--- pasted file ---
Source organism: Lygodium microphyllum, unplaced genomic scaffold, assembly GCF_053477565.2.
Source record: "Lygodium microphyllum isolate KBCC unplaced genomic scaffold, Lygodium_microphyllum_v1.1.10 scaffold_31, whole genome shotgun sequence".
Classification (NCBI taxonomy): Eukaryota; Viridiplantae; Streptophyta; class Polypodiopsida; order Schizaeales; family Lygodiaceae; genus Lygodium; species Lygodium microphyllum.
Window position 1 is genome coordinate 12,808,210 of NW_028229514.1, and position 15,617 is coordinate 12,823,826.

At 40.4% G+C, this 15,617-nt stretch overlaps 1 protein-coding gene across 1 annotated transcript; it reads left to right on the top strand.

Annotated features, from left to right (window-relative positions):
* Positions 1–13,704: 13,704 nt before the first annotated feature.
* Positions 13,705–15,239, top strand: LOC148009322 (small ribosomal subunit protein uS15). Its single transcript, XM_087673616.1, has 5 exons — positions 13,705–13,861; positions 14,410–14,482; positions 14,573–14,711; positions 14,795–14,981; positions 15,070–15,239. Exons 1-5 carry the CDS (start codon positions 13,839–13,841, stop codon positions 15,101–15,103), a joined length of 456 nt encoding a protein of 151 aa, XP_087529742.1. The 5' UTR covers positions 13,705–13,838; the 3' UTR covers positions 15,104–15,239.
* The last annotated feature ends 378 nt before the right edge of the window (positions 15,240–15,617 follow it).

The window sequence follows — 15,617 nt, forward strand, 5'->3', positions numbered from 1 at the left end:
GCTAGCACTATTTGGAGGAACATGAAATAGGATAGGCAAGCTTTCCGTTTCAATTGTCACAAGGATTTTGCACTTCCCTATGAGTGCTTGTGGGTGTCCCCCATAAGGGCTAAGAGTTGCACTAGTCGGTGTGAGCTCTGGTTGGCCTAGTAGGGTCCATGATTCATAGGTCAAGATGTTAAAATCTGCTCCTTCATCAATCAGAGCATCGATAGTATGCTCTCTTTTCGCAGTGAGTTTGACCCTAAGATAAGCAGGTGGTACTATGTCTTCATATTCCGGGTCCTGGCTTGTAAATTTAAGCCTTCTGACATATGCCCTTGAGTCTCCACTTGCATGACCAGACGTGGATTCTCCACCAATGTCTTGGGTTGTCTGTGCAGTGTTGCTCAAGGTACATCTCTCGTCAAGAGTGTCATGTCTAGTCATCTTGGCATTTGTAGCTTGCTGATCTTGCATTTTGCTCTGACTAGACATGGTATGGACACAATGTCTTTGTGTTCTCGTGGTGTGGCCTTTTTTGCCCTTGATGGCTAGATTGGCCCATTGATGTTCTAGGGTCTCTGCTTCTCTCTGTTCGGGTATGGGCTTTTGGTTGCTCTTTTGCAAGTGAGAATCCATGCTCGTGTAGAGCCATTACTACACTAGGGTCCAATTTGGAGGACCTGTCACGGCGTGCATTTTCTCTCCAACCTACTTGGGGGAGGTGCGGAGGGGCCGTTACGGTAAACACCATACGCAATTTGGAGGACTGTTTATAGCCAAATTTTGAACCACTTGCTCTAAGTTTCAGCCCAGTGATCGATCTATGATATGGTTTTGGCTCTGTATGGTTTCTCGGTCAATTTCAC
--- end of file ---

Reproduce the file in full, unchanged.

Source organism: Lygodium microphyllum, unplaced genomic scaffold, assembly GCF_053477565.2.
Source record: "Lygodium microphyllum isolate KBCC unplaced genomic scaffold, Lygodium_microphyllum_v1.1.10 scaffold_31, whole genome shotgun sequence".
Classification (NCBI taxonomy): Eukaryota; Viridiplantae; Streptophyta; class Polypodiopsida; order Schizaeales; family Lygodiaceae; genus Lygodium; species Lygodium microphyllum.
Window position 1 is genome coordinate 12,808,210 of NW_028229514.1, and position 15,617 is coordinate 12,823,826.

At 40.4% G+C, this 15,617-nt stretch overlaps 1 protein-coding gene across 1 annotated transcript; it reads left to right on the top strand.

Annotated features, from left to right (window-relative positions):
* Positions 1–13,704: 13,704 nt before the first annotated feature.
* Positions 13,705–15,239, top strand: LOC148009322 (small ribosomal subunit protein uS15). Its single transcript, XM_087673616.1, has 5 exons — positions 13,705–13,861; positions 14,410–14,482; positions 14,573–14,711; positions 14,795–14,981; positions 15,070–15,239. Exons 1-5 carry the CDS (start codon positions 13,839–13,841, stop codon positions 15,101–15,103), a joined length of 456 nt encoding a protein of 151 aa, XP_087529742.1. The 5' UTR covers positions 13,705–13,838; the 3' UTR covers positions 15,104–15,239.
* The last annotated feature ends 378 nt before the right edge of the window (positions 15,240–15,617 follow it).

The window sequence follows — 15,617 nt, forward strand, 5'->3', positions numbered from 1 at the left end:
GCTAGCACTATTTGGAGGAACATGAAATAGGATAGGCAAGCTTTCCGTTTCAATTGTCACAAGGATTTTGCACTTCCCTATGAGTGCTTGTGGGTGTCCCCCATAAGGGCTAAGAGTTGCACTAGTCGGTGTGAGCTCTGGTTGGCCTAGTAGGGTCCATGATTCATAGGTCAAGATGTTAAAATCTGCTCCTTCATCAATCAGAGCATCGATAGTATGCTCTCTTTTCGCAGTGAGTTTGACCCTAAGATAAGCAGGTGGTACTATGTCTTCATATTCCGGGTCCTGGCTTGTAAATTTAAGCCTTCTGACATATGCCCTTGAGTCTCCACTTGCATGACCAGACGTGGATTCTCCACCAATGTCTTGGGTTGTCTGTGCAGTGTTGCTCAAGGTACATCTCTCGTCAAGAGTGTCATGTCTAGTCATCTTGGCATTTGTAGCTTGCTGATCTTGCATTTTGCTCTGACTAGACATGGTATGGACACAATGTCTTTGTGTTCTCGTGGTGTGGCCTTTTTTGCCCTTGATGGCTAGATTGGCCCATTGATGTTCTAGGGTCTCTGCTTCTCTCTGTTCGGGTATGGGCTTTTGGTTGCTCTTTTGCAAGTGAGAATCCATGCTCGTGTAGAGCCATTACTACACTAGGGTCCAATTTGGAGGACCTGTCACGGCGTGCATTTTCTCTCCAACCTACTTGGGGGAGGTGCGGAGGGGCCGTTACGGTAAACACCATACGCAATTTGGAGGACTGTTTATAGCCAAATTTTGAACCACTTGCTCTAAGTTTCAGCCCAGTGATCGATCTATGATATGGTTTTGGCTCTGTATGGTTTCTCGGTCAATTTCAC